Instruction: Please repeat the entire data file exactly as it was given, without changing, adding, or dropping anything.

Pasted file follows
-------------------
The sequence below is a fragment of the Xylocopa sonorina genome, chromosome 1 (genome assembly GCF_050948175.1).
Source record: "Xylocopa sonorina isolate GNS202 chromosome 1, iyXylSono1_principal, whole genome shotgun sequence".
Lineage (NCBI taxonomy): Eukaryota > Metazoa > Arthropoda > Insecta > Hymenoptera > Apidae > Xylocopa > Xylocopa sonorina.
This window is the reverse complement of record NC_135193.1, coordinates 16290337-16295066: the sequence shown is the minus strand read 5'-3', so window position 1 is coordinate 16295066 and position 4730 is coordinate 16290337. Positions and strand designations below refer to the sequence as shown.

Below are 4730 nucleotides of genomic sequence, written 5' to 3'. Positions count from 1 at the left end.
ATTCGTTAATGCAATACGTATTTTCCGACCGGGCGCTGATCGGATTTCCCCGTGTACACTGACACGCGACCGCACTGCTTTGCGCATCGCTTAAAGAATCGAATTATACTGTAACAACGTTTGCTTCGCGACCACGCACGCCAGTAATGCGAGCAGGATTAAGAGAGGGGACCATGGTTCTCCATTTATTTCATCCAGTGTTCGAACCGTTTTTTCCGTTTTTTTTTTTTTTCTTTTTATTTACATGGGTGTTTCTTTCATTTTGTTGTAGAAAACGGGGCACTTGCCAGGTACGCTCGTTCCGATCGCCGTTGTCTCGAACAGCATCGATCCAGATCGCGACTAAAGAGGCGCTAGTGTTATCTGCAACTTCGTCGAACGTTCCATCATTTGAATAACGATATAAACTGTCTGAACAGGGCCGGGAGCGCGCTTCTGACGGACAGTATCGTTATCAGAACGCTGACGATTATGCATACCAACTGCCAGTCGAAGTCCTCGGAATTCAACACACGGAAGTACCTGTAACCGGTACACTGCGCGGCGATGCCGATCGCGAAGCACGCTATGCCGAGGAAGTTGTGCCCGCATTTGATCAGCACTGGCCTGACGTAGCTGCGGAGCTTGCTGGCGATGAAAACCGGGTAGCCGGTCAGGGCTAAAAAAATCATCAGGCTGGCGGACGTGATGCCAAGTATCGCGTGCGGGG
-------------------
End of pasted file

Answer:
The sequence below is a fragment of the Xylocopa sonorina genome, chromosome 1 (genome assembly GCF_050948175.1).
Source record: "Xylocopa sonorina isolate GNS202 chromosome 1, iyXylSono1_principal, whole genome shotgun sequence".
Lineage (NCBI taxonomy): Eukaryota > Metazoa > Arthropoda > Insecta > Hymenoptera > Apidae > Xylocopa > Xylocopa sonorina.
This window is the reverse complement of record NC_135193.1, coordinates 16290337-16295066: the sequence shown is the minus strand read 5'-3', so window position 1 is coordinate 16295066 and position 4730 is coordinate 16290337. Positions and strand designations below refer to the sequence as shown.

Below are 4730 nucleotides of genomic sequence, written 5' to 3'. Positions count from 1 at the left end.
ATTCGTTAATGCAATACGTATTTTCCGACCGGGCGCTGATCGGATTTCCCCGTGTACACTGACACGCGACCGCACTGCTTTGCGCATCGCTTAAAGAATCGAATTATACTGTAACAACGTTTGCTTCGCGACCACGCACGCCAGTAATGCGAGCAGGATTAAGAGAGGGGACCATGGTTCTCCATTTATTTCATCCAGTGTTCGAACCGTTTTTTCCGTTTTTTTTTTTTTTCTTTTTATTTACATGGGTGTTTCTTTCATTTTGTTGTAGAAAACGGGGCACTTGCCAGGTACGCTCGTTCCGATCGCCGTTGTCTCGAACAGCATCGATCCAGATCGCGACTAAAGAGGCGCTAGTGTTATCTGCAACTTCGTCGAACGTTCCATCATTTGAATAACGATATAAACTGTCTGAACAGGGCCGGGAGCGCGCTTCTGACGGACAGTATCGTTATCAGAACGCTGACGATTATGCATACCAACTGCCAGTCGAAGTCCTCGGAATTCAACACACGGAAGTACCTGTAACCGGTACACTGCGCGGCGATGCCGATCGCGAAGCACGCTATGCCGAGGAAGTTGTGCCCGCATTTGATCAGCACTGGCCTGACGTAGCTGCGGAGCTTGCTGGCGATGAAAACCGGGTAGCCGGTCAGGGCTAAAAAAATCATCAGGCTGGCGGACGTGATGCCAAGTATCGCGTGCGGGG